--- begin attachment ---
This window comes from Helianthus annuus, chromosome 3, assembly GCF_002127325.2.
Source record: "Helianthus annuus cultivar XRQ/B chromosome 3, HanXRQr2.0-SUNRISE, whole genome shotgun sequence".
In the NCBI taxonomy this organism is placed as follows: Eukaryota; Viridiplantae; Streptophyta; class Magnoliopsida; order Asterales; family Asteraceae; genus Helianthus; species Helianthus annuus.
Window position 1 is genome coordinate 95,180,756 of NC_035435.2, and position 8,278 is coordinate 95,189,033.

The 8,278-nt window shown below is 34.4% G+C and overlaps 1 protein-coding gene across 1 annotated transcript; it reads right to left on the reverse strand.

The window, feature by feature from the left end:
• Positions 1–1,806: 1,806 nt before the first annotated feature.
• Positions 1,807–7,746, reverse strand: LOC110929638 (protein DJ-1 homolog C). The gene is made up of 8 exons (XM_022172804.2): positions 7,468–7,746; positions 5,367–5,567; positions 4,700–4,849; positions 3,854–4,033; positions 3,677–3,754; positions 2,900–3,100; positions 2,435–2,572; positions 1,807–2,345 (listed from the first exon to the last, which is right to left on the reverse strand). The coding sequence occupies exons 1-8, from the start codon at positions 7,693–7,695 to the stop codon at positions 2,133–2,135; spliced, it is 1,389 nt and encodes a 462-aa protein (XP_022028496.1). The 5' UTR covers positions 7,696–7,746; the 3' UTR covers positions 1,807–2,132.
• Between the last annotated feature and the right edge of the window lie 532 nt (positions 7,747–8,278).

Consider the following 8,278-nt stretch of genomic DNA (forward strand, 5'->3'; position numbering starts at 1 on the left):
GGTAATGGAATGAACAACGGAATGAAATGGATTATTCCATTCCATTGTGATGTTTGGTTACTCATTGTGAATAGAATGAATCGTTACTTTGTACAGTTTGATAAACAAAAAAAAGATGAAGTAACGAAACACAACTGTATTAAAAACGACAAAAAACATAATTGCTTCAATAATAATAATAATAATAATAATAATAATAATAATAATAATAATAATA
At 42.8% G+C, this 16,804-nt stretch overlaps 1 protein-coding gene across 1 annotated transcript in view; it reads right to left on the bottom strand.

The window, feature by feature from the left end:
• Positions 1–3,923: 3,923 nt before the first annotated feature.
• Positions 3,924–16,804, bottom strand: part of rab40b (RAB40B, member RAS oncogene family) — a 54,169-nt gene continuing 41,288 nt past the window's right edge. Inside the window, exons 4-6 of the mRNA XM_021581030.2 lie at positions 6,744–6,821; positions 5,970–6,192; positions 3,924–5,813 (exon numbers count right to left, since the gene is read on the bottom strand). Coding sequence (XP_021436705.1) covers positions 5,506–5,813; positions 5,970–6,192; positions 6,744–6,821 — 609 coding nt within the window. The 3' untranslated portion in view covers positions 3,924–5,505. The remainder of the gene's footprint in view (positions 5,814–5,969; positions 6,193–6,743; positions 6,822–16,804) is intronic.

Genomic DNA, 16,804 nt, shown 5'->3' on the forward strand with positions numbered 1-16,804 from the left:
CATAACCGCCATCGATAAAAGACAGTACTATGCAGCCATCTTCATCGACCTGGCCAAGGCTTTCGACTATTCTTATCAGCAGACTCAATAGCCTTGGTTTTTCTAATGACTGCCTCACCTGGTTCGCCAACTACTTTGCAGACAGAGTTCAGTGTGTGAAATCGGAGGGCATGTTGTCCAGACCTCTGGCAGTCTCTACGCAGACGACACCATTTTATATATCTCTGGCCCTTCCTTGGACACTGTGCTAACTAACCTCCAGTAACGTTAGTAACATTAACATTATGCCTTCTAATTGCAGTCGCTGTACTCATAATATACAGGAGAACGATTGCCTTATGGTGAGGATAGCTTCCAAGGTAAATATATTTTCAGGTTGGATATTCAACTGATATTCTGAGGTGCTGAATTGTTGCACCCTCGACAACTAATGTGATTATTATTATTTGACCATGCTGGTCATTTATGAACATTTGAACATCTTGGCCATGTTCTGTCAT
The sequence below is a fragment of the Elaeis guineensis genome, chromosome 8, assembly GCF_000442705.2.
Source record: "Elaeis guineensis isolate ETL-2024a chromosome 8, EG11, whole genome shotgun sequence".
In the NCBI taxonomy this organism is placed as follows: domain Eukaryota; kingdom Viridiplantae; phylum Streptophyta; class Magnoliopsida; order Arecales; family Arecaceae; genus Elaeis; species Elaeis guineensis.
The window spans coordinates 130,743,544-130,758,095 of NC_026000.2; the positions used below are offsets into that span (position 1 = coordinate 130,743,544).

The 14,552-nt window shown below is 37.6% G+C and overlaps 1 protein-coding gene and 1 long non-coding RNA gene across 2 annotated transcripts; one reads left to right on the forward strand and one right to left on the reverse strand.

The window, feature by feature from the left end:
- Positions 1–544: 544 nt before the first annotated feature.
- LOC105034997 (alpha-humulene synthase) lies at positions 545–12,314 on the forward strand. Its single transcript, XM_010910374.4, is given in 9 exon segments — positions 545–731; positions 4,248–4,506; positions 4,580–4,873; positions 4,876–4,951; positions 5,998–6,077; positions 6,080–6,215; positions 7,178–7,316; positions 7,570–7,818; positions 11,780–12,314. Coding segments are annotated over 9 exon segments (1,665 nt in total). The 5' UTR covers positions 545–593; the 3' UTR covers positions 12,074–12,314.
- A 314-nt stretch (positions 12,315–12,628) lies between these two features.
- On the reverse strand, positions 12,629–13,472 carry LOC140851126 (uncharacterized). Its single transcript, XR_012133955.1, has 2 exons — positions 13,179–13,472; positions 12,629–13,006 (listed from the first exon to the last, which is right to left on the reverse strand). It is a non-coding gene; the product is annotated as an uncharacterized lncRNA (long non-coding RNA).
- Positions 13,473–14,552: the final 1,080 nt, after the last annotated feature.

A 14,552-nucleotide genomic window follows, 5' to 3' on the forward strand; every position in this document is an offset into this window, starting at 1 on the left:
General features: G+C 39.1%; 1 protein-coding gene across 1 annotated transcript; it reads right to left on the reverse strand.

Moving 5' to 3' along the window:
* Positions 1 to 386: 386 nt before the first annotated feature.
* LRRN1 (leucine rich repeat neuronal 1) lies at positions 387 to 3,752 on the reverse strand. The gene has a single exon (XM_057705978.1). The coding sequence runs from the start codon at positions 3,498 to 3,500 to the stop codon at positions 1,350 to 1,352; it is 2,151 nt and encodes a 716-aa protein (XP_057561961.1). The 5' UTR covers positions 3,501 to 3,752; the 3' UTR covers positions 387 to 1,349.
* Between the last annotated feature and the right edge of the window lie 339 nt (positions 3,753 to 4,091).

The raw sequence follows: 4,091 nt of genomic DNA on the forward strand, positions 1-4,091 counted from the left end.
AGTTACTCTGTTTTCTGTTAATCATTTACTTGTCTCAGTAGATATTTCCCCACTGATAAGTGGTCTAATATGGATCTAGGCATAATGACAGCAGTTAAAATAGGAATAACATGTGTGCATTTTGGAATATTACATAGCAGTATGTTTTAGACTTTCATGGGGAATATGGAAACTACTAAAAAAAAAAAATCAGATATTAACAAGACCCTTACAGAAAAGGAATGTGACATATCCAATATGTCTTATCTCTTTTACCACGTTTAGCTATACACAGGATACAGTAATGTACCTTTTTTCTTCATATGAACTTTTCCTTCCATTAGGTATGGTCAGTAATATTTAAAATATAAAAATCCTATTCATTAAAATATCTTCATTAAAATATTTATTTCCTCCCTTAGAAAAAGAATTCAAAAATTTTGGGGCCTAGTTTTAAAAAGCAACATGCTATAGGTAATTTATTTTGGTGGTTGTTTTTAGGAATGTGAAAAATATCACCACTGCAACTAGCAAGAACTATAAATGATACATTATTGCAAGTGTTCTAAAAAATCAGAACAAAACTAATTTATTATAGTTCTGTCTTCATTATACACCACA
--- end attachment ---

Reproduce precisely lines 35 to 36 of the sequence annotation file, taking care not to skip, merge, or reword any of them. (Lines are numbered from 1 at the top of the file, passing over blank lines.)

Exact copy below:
The raw sequence follows: 4,091 nt of genomic DNA on the forward strand, positions 1-4,091 counted from the left end.
AGTTACTCTGTTTTCTGTTAATCATTTACTTGTCTCAGTAGATATTTCCCCACTGATAAGTGGTCTAATATGGATCTAGGCATAATGACAGCAGTTAAAATAGGAATAACATGTGTGCATTTTGGAATATTACATAGCAGTATGTTTTAGACTTTCATGGGGAATATGGAAACTACTAAAAAAAAAAAATCAGATATTAACAAGACCCTTACAGAAAAGGAATGTGACATATCCAATATGTCTTATCTCTTTTACCACGTTTAGCTATACACAGGATACAGTAATGTACCTTTTTTCTTCATATGAACTTTTCCTTCCATTAGGTATGGTCAGTAATATTTAAAATATAAAAATCCTATTCATTAAAATATCTTCATTAAAATATTTATTTCCTCCCTTAGAAAAAGAATTCAAAAATTTTGGGGCCTAGTTTTAAAAAGCAACATGCTATAGGTAATTTATTTTGGTGGTTGTTTTTAGGAATGTGAAAAATATCACCACTGCAACTAGCAAGAACTATAAATGATACATTATTGCAAGTGTTCTAAAAAATCAGAACAAAACTAATTTATTATAGTTCTGTCTTCATTATACACCACA